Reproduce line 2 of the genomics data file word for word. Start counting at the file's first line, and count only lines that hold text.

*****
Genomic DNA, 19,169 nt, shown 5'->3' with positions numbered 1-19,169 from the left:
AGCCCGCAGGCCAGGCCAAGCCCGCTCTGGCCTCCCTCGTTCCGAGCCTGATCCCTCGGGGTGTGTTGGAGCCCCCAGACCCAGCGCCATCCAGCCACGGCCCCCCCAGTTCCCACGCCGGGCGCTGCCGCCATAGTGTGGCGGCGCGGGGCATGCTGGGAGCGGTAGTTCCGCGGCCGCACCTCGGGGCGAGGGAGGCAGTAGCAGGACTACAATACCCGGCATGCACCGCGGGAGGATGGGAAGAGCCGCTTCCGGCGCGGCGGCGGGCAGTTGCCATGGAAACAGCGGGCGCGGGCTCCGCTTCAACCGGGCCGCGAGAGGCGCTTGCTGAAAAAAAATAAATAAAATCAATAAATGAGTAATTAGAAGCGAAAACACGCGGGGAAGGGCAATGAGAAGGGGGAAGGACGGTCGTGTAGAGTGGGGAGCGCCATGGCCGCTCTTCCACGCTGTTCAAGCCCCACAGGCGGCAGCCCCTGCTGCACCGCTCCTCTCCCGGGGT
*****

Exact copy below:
AGCCCGCAGGCCAGGCCAAGCCCGCTCTGGCCTCCCTCGTTCCGAGCCTGATCCCTCGGGGTGTGTTGGAGCCCCCAGACCCAGCGCCATCCAGCCACGGCCCCCCCAGTTCCCACGCCGGGCGCTGCCGCCATAGTGTGGCGGCGCGGGGCATGCTGGGAGCGGTAGTTCCGCGGCCGCACCTCGGGGCGAGGGAGGCAGTAGCAGGACTACAATACCCGGCATGCACCGCGGGAGGATGGGAAGAGCCGCTTCCGGCGCGGCGGCGGGCAGTTGCCATGGAAACAGCGGGCGCGGGCTCCGCTTCAACCGGGCCGCGAGAGGCGCTTGCTGAAAAAAAATAAATAAAATCAATAAATGAGTAATTAGAAGCGAAAACACGCGGGGAAGGGCAATGAGAAGGGGGAAGGACGGTCGTGTAGAGTGGGGAGCGCCATGGCCGCTCTTCCACGCTGTTCAAGCCCCACAGGCGGCAGCCCCTGCTGCACCGCTCCTCTCCCGGGGT